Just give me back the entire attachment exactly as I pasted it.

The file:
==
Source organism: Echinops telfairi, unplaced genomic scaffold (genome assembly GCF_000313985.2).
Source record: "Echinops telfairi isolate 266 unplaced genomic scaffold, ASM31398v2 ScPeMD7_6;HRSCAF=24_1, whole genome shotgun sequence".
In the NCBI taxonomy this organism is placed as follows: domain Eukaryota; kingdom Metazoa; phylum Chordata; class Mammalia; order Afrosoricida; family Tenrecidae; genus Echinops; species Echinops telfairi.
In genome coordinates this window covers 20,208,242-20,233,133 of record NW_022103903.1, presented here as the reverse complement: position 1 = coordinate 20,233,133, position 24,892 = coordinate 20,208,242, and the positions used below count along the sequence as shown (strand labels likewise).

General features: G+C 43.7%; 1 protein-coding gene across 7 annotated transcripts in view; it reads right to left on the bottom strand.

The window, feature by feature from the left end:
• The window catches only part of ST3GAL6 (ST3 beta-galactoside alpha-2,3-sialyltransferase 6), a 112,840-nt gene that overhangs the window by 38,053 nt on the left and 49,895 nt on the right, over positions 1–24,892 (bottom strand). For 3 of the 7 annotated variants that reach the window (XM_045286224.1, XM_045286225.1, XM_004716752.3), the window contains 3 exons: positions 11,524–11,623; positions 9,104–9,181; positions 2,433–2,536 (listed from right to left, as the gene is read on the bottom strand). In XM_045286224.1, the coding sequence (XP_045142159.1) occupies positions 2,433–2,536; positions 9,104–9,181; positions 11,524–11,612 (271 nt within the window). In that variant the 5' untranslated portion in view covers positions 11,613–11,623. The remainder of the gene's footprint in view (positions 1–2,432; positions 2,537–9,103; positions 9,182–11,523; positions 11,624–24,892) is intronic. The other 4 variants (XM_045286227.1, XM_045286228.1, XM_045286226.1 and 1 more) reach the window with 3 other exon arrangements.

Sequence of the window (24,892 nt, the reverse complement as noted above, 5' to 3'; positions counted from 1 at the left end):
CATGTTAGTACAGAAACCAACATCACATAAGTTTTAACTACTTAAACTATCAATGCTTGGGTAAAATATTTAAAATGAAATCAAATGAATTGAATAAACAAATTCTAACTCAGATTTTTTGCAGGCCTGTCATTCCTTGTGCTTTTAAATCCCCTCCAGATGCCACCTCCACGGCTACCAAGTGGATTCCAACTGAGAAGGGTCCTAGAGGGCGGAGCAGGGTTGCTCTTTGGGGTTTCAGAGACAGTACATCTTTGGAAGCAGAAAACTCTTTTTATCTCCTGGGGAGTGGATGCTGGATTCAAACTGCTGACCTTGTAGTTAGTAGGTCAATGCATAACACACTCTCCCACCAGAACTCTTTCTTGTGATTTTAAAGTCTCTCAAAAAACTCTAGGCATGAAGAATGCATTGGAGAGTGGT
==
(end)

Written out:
Source organism: Echinops telfairi, unplaced genomic scaffold (genome assembly GCF_000313985.2).
Source record: "Echinops telfairi isolate 266 unplaced genomic scaffold, ASM31398v2 ScPeMD7_6;HRSCAF=24_1, whole genome shotgun sequence".
In the NCBI taxonomy this organism is placed as follows: domain Eukaryota; kingdom Metazoa; phylum Chordata; class Mammalia; order Afrosoricida; family Tenrecidae; genus Echinops; species Echinops telfairi.
In genome coordinates this window covers 20,208,242-20,233,133 of record NW_022103903.1, presented here as the reverse complement: position 1 = coordinate 20,233,133, position 24,892 = coordinate 20,208,242, and the positions used below count along the sequence as shown (strand labels likewise).

General features: G+C 43.7%; 1 protein-coding gene across 7 annotated transcripts in view; it reads right to left on the bottom strand.

The window, feature by feature from the left end:
• The window catches only part of ST3GAL6 (ST3 beta-galactoside alpha-2,3-sialyltransferase 6), a 112,840-nt gene that overhangs the window by 38,053 nt on the left and 49,895 nt on the right, over positions 1–24,892 (bottom strand). For 3 of the 7 annotated variants that reach the window (XM_045286224.1, XM_045286225.1, XM_004716752.3), the window contains 3 exons: positions 11,524–11,623; positions 9,104–9,181; positions 2,433–2,536 (listed from right to left, as the gene is read on the bottom strand). In XM_045286224.1, the coding sequence (XP_045142159.1) occupies positions 2,433–2,536; positions 9,104–9,181; positions 11,524–11,612 (271 nt within the window). In that variant the 5' untranslated portion in view covers positions 11,613–11,623. The remainder of the gene's footprint in view (positions 1–2,432; positions 2,537–9,103; positions 9,182–11,523; positions 11,624–24,892) is intronic. The other 4 variants (XM_045286227.1, XM_045286228.1, XM_045286226.1 and 1 more) reach the window with 3 other exon arrangements.

Sequence of the window (24,892 nt, the reverse complement as noted above, 5' to 3'; positions counted from 1 at the left end):
CATGTTAGTACAGAAACCAACATCACATAAGTTTTAACTACTTAAACTATCAATGCTTGGGTAAAATATTTAAAATGAAATCAAATGAATTGAATAAACAAATTCTAACTCAGATTTTTTGCAGGCCTGTCATTCCTTGTGCTTTTAAATCCCCTCCAGATGCCACCTCCACGGCTACCAAGTGGATTCCAACTGAGAAGGGTCCTAGAGGGCGGAGCAGGGTTGCTCTTTGGGGTTTCAGAGACAGTACATCTTTGGAAGCAGAAAACTCTTTTTATCTCCTGGGGAGTGGATGCTGGATTCAAACTGCTGACCTTGTAGTTAGTAGGTCAATGCATAACACACTCTCCCACCAGAACTCTTTCTTGTGATTTTAAAGTCTCTCAAAAAACTCTAGGCATGAAGAATGCATTGGAGAGTGGT